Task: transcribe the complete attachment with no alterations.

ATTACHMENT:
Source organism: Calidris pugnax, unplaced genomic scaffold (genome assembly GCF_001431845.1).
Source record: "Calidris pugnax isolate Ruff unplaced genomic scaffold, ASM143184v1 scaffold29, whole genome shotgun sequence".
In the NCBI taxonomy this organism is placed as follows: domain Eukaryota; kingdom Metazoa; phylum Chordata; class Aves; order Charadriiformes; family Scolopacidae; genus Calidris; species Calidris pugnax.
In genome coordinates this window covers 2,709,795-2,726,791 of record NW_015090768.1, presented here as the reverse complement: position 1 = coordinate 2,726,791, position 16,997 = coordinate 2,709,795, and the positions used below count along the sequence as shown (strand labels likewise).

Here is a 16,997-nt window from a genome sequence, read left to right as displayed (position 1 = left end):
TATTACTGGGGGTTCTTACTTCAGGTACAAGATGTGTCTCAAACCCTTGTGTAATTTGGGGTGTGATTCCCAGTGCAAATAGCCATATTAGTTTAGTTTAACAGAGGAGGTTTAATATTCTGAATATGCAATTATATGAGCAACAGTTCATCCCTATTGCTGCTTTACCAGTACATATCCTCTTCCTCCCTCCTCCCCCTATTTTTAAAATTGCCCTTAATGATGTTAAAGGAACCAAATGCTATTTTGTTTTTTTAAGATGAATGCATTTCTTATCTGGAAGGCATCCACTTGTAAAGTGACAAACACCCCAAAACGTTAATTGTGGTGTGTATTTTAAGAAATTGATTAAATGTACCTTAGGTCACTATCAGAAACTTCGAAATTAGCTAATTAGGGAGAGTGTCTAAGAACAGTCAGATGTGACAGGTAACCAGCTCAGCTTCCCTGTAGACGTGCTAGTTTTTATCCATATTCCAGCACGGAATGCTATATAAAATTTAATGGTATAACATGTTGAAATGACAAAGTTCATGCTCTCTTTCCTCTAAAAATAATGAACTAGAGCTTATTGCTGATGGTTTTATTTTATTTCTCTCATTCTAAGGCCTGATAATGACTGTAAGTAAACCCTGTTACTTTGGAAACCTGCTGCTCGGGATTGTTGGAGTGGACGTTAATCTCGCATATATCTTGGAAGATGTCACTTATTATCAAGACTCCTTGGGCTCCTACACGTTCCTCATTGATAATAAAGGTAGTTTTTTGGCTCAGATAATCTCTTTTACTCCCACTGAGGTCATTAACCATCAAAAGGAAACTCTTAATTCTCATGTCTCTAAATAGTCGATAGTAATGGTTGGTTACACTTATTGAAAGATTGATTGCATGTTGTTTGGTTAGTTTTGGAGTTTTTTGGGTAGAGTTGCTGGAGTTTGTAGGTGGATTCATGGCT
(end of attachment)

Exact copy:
Source organism: Calidris pugnax, unplaced genomic scaffold (genome assembly GCF_001431845.1).
Source record: "Calidris pugnax isolate Ruff unplaced genomic scaffold, ASM143184v1 scaffold29, whole genome shotgun sequence".
In the NCBI taxonomy this organism is placed as follows: domain Eukaryota; kingdom Metazoa; phylum Chordata; class Aves; order Charadriiformes; family Scolopacidae; genus Calidris; species Calidris pugnax.
In genome coordinates this window covers 2,709,795-2,726,791 of record NW_015090768.1, presented here as the reverse complement: position 1 = coordinate 2,726,791, position 16,997 = coordinate 2,709,795, and the positions used below count along the sequence as shown (strand labels likewise).

Here is a 16,997-nt window from a genome sequence, read left to right as displayed (position 1 = left end):
TATTACTGGGGGTTCTTACTTCAGGTACAAGATGTGTCTCAAACCCTTGTGTAATTTGGGGTGTGATTCCCAGTGCAAATAGCCATATTAGTTTAGTTTAACAGAGGAGGTTTAATATTCTGAATATGCAATTATATGAGCAACAGTTCATCCCTATTGCTGCTTTACCAGTACATATCCTCTTCCTCCCTCCTCCCCCTATTTTTAAAATTGCCCTTAATGATGTTAAAGGAACCAAATGCTATTTTGTTTTTTTAAGATGAATGCATTTCTTATCTGGAAGGCATCCACTTGTAAAGTGACAAACACCCCAAAACGTTAATTGTGGTGTGTATTTTAAGAAATTGATTAAATGTACCTTAGGTCACTATCAGAAACTTCGAAATTAGCTAATTAGGGAGAGTGTCTAAGAACAGTCAGATGTGACAGGTAACCAGCTCAGCTTCCCTGTAGACGTGCTAGTTTTTATCCATATTCCAGCACGGAATGCTATATAAAATTTAATGGTATAACATGTTGAAATGACAAAGTTCATGCTCTCTTTCCTCTAAAAATAATGAACTAGAGCTTATTGCTGATGGTTTTATTTTATTTCTCTCATTCTAAGGCCTGATAATGACTGTAAGTAAACCCTGTTACTTTGGAAACCTGCTGCTCGGGATTGTTGGAGTGGACGTTAATCTCGCATATATCTTGGAAGATGTCACTTATTATCAAGACTCCTTGGGCTCCTACACGTTCCTCATTGATAATAAAGGTAGTTTTTTGGCTCAGATAATCTCTTTTACTCCCACTGAGGTCATTAACCATCAAAAGGAAACTCTTAATTCTCATGTCTCTAAATAGTCGATAGTAATGGTTGGTTACACTTATTGAAAGATTGATTGCATGTTGTTTGGTTAGTTTTGGAGTTTTTTGGGTAGAGTTGCTGGAGTTTGTAGGTGGATTCATGGCT